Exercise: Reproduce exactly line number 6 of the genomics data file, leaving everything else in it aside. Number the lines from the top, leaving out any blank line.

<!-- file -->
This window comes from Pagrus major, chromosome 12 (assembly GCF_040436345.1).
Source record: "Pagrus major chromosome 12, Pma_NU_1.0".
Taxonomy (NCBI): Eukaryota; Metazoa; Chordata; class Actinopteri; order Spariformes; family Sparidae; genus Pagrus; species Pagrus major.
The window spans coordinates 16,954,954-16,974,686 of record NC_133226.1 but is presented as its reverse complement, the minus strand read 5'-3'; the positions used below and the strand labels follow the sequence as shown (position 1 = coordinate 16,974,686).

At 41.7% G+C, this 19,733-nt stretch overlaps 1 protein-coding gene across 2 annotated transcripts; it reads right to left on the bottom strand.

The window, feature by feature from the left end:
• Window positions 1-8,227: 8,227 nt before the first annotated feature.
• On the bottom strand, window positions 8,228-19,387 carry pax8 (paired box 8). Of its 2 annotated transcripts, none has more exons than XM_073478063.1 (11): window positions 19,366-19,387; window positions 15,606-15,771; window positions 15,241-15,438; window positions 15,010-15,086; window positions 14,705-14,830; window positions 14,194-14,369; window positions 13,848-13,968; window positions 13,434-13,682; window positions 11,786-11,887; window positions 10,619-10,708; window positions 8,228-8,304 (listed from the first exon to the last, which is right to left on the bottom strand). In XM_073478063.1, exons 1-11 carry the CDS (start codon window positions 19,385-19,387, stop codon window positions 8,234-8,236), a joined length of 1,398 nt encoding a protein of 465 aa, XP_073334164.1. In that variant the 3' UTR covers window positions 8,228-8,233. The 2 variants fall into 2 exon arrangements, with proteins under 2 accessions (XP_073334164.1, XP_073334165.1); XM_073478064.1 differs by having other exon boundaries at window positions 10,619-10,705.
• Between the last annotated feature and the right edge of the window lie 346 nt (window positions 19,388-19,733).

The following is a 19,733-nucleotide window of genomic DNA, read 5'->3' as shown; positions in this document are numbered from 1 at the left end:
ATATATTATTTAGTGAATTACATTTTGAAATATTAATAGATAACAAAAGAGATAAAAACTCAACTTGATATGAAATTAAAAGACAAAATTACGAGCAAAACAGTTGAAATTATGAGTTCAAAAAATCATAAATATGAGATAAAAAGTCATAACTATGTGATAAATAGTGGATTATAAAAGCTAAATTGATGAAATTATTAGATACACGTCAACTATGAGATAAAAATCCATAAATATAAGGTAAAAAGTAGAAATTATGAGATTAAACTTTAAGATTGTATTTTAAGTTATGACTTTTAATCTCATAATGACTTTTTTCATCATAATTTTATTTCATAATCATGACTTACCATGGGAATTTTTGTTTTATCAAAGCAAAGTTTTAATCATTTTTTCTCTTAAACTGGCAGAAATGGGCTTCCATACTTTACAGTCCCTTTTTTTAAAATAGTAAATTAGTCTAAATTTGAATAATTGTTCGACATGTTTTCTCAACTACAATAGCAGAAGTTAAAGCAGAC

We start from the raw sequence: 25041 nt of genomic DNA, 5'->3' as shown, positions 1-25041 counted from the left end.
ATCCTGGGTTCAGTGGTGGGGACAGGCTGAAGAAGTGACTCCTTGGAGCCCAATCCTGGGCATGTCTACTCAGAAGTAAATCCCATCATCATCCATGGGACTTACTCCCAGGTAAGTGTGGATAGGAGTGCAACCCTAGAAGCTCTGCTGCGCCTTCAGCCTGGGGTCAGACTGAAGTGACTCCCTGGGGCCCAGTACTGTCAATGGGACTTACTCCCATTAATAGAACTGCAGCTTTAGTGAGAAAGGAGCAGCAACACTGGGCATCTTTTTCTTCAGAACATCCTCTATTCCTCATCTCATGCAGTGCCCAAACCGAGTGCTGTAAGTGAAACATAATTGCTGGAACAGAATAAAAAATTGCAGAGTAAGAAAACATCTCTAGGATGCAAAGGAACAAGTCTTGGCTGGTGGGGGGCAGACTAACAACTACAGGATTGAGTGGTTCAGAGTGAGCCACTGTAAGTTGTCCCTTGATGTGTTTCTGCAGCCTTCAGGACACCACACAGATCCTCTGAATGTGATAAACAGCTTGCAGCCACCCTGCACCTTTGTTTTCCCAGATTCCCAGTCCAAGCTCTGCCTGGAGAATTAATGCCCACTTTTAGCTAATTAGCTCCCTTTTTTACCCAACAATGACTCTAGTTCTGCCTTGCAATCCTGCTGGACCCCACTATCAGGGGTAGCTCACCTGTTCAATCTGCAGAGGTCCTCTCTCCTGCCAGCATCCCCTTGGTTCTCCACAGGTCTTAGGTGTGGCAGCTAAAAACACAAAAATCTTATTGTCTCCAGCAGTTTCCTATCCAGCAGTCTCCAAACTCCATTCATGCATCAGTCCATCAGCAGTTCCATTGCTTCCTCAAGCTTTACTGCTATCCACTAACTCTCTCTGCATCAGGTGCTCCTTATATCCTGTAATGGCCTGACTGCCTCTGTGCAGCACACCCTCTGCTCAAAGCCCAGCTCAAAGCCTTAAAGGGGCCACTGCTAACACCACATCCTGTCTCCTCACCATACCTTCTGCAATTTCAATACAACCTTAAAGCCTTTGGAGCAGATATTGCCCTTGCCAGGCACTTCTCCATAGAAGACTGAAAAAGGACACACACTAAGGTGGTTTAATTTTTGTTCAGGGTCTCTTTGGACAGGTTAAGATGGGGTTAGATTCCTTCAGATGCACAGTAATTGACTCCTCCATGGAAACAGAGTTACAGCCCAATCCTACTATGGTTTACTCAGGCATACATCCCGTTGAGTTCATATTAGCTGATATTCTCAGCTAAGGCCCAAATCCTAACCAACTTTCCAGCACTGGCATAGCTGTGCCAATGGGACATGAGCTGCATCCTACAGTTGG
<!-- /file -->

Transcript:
The window, feature by feature from the left end: